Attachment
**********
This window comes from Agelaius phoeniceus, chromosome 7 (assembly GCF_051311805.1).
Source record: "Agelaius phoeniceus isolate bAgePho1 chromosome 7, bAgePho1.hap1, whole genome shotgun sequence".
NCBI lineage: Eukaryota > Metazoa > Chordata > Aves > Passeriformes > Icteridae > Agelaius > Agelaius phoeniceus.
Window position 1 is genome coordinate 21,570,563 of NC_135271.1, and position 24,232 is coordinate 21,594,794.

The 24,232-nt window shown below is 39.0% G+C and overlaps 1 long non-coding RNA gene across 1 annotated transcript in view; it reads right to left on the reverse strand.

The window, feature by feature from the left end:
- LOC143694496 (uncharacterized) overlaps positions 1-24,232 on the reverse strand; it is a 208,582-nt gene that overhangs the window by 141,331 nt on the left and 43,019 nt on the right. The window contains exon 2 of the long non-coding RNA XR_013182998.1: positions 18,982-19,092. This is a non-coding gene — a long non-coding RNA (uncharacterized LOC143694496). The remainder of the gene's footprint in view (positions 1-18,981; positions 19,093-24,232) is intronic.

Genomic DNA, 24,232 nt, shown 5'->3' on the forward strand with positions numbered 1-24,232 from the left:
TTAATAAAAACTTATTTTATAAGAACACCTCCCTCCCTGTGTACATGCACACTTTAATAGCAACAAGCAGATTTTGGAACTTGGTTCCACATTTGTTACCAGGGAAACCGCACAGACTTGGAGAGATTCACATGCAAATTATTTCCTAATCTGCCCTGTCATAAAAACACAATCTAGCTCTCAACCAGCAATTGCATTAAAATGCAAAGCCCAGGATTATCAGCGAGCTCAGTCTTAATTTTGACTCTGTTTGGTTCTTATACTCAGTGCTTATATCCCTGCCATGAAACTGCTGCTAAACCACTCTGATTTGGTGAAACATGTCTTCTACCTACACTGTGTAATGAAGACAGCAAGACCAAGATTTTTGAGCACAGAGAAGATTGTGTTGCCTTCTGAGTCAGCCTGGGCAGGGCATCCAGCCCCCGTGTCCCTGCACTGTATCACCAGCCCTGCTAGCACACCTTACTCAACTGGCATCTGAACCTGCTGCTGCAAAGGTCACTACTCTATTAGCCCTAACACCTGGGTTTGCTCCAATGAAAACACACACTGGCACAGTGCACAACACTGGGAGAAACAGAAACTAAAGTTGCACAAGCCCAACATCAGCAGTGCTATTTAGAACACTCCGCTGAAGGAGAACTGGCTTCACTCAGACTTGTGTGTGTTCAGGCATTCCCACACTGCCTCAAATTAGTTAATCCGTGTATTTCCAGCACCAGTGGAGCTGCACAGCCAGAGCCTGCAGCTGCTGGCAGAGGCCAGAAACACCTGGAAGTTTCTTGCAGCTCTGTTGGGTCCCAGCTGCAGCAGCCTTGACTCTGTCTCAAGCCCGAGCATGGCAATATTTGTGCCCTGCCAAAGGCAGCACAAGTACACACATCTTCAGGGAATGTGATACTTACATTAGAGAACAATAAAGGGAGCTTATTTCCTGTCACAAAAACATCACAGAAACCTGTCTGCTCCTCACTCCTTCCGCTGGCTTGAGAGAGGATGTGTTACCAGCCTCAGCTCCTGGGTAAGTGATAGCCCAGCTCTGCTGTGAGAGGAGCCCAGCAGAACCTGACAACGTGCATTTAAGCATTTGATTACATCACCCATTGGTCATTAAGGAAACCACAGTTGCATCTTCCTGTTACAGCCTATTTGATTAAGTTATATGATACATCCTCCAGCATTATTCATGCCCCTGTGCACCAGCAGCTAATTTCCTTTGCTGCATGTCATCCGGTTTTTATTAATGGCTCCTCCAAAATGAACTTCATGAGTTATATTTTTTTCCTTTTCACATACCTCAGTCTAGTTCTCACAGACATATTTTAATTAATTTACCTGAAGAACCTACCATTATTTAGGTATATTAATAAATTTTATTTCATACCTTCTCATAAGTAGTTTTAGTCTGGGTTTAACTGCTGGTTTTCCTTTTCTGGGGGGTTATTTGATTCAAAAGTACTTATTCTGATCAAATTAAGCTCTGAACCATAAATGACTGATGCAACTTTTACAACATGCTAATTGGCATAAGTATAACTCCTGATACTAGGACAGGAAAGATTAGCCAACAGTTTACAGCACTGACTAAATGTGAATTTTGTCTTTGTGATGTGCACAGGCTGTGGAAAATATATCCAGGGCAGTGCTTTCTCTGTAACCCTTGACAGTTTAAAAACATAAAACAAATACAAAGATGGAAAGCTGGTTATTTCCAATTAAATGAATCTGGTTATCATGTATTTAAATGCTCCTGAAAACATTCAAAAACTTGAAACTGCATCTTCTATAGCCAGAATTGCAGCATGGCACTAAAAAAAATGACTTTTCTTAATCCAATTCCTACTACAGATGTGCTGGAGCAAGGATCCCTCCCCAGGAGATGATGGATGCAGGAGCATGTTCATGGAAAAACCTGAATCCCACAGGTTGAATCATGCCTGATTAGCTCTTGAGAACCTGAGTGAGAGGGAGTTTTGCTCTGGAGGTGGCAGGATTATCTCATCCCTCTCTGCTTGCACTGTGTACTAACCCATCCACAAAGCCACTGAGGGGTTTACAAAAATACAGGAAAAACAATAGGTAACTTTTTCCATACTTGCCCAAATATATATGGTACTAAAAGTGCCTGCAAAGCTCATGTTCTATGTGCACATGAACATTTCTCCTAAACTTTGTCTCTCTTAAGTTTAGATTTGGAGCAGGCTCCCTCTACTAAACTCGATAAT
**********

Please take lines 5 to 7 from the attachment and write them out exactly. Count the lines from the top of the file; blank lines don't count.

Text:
The 24,232-nt window shown below is 39.0% G+C and overlaps 1 long non-coding RNA gene across 1 annotated transcript in view; it reads right to left on the reverse strand.

The window, feature by feature from the left end:
- LOC143694496 (uncharacterized) overlaps positions 1-24,232 on the reverse strand; it is a 208,582-nt gene that overhangs the window by 141,331 nt on the left and 43,019 nt on the right. The window contains exon 2 of the long non-coding RNA XR_013182998.1: positions 18,982-19,092. This is a non-coding gene — a long non-coding RNA (uncharacterized LOC143694496). The remainder of the gene's footprint in view (positions 1-18,981; positions 19,093-24,232) is intronic.